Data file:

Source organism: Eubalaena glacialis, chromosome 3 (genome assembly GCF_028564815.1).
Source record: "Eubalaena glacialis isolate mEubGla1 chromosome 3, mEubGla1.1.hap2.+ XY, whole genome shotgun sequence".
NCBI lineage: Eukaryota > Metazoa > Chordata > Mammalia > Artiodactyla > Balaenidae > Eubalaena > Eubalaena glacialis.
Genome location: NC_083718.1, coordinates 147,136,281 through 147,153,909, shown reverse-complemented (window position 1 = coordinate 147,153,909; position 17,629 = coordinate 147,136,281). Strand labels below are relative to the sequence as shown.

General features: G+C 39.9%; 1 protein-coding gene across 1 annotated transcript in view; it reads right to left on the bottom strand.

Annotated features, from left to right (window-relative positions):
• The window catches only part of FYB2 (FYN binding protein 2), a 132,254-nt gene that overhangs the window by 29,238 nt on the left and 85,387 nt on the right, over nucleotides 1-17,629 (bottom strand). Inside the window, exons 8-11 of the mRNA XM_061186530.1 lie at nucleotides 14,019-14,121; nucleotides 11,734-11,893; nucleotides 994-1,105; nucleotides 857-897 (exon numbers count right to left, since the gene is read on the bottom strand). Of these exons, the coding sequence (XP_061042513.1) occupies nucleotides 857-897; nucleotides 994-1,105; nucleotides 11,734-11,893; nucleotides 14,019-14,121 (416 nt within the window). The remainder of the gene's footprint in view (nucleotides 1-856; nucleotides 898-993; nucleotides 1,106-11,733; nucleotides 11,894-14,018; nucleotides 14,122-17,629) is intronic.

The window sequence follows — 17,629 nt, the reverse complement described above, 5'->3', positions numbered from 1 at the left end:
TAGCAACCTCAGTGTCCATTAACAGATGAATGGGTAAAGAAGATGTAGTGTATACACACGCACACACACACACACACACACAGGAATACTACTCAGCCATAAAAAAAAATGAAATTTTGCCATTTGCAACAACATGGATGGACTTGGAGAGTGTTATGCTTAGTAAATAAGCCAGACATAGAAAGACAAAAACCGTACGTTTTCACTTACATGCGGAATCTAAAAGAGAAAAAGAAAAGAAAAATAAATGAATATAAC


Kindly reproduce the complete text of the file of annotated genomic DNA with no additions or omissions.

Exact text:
Source organism: Eubalaena glacialis, chromosome 3 (genome assembly GCF_028564815.1).
Source record: "Eubalaena glacialis isolate mEubGla1 chromosome 3, mEubGla1.1.hap2.+ XY, whole genome shotgun sequence".
NCBI lineage: Eukaryota > Metazoa > Chordata > Mammalia > Artiodactyla > Balaenidae > Eubalaena > Eubalaena glacialis.
Genome location: NC_083718.1, coordinates 147,136,281 through 147,153,909, shown reverse-complemented (window position 1 = coordinate 147,153,909; position 17,629 = coordinate 147,136,281). Strand labels below are relative to the sequence as shown.

General features: G+C 39.9%; 1 protein-coding gene across 1 annotated transcript in view; it reads right to left on the bottom strand.

Annotated features, from left to right (window-relative positions):
• The window catches only part of FYB2 (FYN binding protein 2), a 132,254-nt gene that overhangs the window by 29,238 nt on the left and 85,387 nt on the right, over nucleotides 1-17,629 (bottom strand). Inside the window, exons 8-11 of the mRNA XM_061186530.1 lie at nucleotides 14,019-14,121; nucleotides 11,734-11,893; nucleotides 994-1,105; nucleotides 857-897 (exon numbers count right to left, since the gene is read on the bottom strand). Of these exons, the coding sequence (XP_061042513.1) occupies nucleotides 857-897; nucleotides 994-1,105; nucleotides 11,734-11,893; nucleotides 14,019-14,121 (416 nt within the window). The remainder of the gene's footprint in view (nucleotides 1-856; nucleotides 898-993; nucleotides 1,106-11,733; nucleotides 11,894-14,018; nucleotides 14,122-17,629) is intronic.

The window sequence follows — 17,629 nt, the reverse complement described above, 5'->3', positions numbered from 1 at the left end:
TAGCAACCTCAGTGTCCATTAACAGATGAATGGGTAAAGAAGATGTAGTGTATACACACGCACACACACACACACACACACAGGAATACTACTCAGCCATAAAAAAAAATGAAATTTTGCCATTTGCAACAACATGGATGGACTTGGAGAGTGTTATGCTTAGTAAATAAGCCAGACATAGAAAGACAAAAACCGTACGTTTTCACTTACATGCGGAATCTAAAAGAGAAAAAGAAAAGAAAAATAAATGAATATAAC